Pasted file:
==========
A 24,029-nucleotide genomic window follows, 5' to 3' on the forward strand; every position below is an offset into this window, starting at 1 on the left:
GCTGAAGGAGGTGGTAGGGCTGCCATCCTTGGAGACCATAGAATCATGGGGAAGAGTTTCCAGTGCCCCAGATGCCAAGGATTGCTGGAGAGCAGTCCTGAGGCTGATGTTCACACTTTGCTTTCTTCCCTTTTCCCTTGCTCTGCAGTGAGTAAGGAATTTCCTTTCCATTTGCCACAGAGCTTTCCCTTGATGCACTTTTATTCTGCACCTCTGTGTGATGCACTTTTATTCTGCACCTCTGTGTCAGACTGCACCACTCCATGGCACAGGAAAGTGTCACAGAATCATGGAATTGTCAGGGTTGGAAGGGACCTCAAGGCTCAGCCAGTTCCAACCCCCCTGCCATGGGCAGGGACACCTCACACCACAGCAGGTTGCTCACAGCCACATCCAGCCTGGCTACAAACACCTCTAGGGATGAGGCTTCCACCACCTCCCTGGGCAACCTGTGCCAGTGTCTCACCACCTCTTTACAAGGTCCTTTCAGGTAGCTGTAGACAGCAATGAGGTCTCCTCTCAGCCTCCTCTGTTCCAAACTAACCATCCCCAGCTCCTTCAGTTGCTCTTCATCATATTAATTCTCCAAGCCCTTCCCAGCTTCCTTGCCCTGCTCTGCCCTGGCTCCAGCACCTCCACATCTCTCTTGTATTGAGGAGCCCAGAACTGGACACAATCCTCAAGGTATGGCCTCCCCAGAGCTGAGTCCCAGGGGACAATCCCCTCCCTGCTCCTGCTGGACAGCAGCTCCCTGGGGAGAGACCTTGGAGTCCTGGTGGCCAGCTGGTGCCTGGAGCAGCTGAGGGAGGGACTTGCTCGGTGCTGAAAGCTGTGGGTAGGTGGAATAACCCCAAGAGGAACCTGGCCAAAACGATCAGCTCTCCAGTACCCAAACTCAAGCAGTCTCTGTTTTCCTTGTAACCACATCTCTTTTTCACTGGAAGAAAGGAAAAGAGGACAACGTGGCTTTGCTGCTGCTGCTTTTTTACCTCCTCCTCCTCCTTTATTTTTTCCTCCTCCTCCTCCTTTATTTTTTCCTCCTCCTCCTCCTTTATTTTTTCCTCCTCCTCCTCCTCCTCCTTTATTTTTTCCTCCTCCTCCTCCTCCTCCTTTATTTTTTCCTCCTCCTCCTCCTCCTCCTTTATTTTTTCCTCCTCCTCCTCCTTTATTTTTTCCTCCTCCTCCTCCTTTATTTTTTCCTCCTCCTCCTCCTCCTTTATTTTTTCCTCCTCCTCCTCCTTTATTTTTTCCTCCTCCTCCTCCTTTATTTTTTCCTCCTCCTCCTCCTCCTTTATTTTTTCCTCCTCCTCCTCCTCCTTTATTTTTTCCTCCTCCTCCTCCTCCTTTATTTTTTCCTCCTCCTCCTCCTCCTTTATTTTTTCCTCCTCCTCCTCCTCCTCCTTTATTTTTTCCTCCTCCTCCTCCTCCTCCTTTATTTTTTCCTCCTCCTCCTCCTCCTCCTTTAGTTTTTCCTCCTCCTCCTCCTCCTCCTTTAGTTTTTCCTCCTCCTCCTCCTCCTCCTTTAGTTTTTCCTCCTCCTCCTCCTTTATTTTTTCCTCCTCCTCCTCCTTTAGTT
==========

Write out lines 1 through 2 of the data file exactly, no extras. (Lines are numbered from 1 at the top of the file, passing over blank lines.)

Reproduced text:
A 24,029-nucleotide genomic window follows, 5' to 3' on the forward strand; every position below is an offset into this window, starting at 1 on the left:
GCTGAAGGAGGTGGTAGGGCTGCCATCCTTGGAGACCATAGAATCATGGGGAAGAGTTTCCAGTGCCCCAGATGCCAAGGATTGCTGGAGAGCAGTCCTGAGGCTGATGTTCACACTTTGCTTTCTTCCCTTTTCCCTTGCTCTGCAGTGAGTAAGGAATTTCCTTTCCATTTGCCACAGAGCTTTCCCTTGATGCACTTTTATTCTGCACCTCTGTGTGATGCACTTTTATTCTGCACCTCTGTGTCAGACTGCACCACTCCATGGCACAGGAAAGTGTCACAGAATCATGGAATTGTCAGGGTTGGAAGGGACCTCAAGGCTCAGCCAGTTCCAACCCCCCTGCCATGGGCAGGGACACCTCACACCACAGCAGGTTGCTCACAGCCACATCCAGCCTGGCTACAAACACCTCTAGGGATGAGGCTTCCACCACCTCCCTGGGCAACCTGTGCCAGTGTCTCACCACCTCTTTACAAGGTCCTTTCAGGTAGCTGTAGACAGCAATGAGGTCTCCTCTCAGCCTCCTCTGTTCCAAACTAACCATCCCCAGCTCCTTCAGTTGCTCTTCATCATATTAATTCTCCAAGCCCTTCCCAGCTTCCTTGCCCTGCTCTGCCCTGGCTCCAGCACCTCCACATCTCTCTTGTATTGAGGAGCCCAGAACTGGACACAATCCTCAAGGTATGGCCTCCCCAGAGCTGAGTCCCAGGGGACAATCCCCTCCCTGCTCCTGCTGGACAGCAGCTCCCTGGGGAGAGACCTTGGAGTCCTGGTGGCCAGCTGGTGCCTGGAGCAGCTGAGGGAGGGACTTGCTCGGTGCTGAAAGCTGTGGGTAGGTGGAATAACCCCAAGAGGAACCTGGCCAAAACGATCAGCTCTCCAGTACCCAAACTCAAGCAGTCTCTGTTTTCCTTGTAACCACATCTCTTTTTCACTGGAAGAAAGGAAAAGAGGACAACGTGGCTTTGCTGCTGCTGCTTTTTTACCTCCTCCTCCTCCTTTATTTTTTCCTCCTCCTCCTCCTTTATTTTTTCCTCCTCCTCCTCCTTTATTTTTTCCTCCTCCTCCTCCTCCTCCTTTATTTTTTCCTCCTCCTCCTCCTCCTCCTTTATTTTTTCCTCCTCCTCCTCCTCCTCCTTTATTTTTTCCTCCTCCTCCTCCTTTATTTTTTCCTCCTCCTCCTCCTTTATTTTTTCCTCCTCCTCCTCCTCCTTTATTTTTTCCTCCTCCTCCTCCTTTATTTTTTCCTCCTCCTCCTCCTTTATTTTTTCCTCCTCCTCCTCCTCCTTTATTTTTTCCTCCTCCTCCTCCTCCTTTATTTTTTCCTCCTCCTCCTCCTCCTTTATTTTTTCCTCCTCCTCCTCCTCCTTTATTTTTTCCTCCTCCTCCTCCTCCTCCTTTATTTTTTCCTCCTCCTCCTCCTCCTCCTTTATTTTTTCCTCCTCCTCCTCCTCCTCCTTTAGTTTTTCCTCCTCCTCCTCCTCCTCCTTTAGTTTTTCCTCCTCCTCCTCCTCCTCCTTTAGTTTTTCCTCCTCCTCCTCCTTTATTTTTTCCTCCTCCTCCTCCTTTAGTT